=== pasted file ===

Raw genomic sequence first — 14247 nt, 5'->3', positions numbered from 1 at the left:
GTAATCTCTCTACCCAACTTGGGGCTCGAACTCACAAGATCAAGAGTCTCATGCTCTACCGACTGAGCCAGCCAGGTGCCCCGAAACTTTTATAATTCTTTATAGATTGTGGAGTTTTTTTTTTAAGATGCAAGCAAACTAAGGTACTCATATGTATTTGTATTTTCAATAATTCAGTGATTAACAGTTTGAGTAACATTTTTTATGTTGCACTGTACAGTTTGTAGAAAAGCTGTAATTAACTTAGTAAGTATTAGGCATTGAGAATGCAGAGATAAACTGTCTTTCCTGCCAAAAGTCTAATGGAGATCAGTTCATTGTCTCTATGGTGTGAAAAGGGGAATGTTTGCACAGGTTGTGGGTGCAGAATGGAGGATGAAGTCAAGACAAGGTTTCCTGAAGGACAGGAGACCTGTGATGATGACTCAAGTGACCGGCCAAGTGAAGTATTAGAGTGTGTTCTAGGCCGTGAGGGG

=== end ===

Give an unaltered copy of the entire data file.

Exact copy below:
Raw genomic sequence first — 14247 nt, 5'->3', positions numbered from 1 at the left:
GTAATCTCTCTACCCAACTTGGGGCTCGAACTCACAAGATCAAGAGTCTCATGCTCTACCGACTGAGCCAGCCAGGTGCCCCGAAACTTTTATAATTCTTTATAGATTGTGGAGTTTTTTTTTTAAGATGCAAGCAAACTAAGGTACTCATATGTATTTGTATTTTCAATAATTCAGTGATTAACAGTTTGAGTAACATTTTTTATGTTGCACTGTACAGTTTGTAGAAAAGCTGTAATTAACTTAGTAAGTATTAGGCATTGAGAATGCAGAGATAAACTGTCTTTCCTGCCAAAAGTCTAATGGAGATCAGTTCATTGTCTCTATGGTGTGAAAAGGGGAATGTTTGCACAGGTTGTGGGTGCAGAATGGAGGATGAAGTCAAGACAAGGTTTCCTGAAGGACAGGAGACCTGTGATGATGACTCAAGTGACCGGCCAAGTGAAGTATTAGAGTGTGTTCTAGGCCGTGAGGGG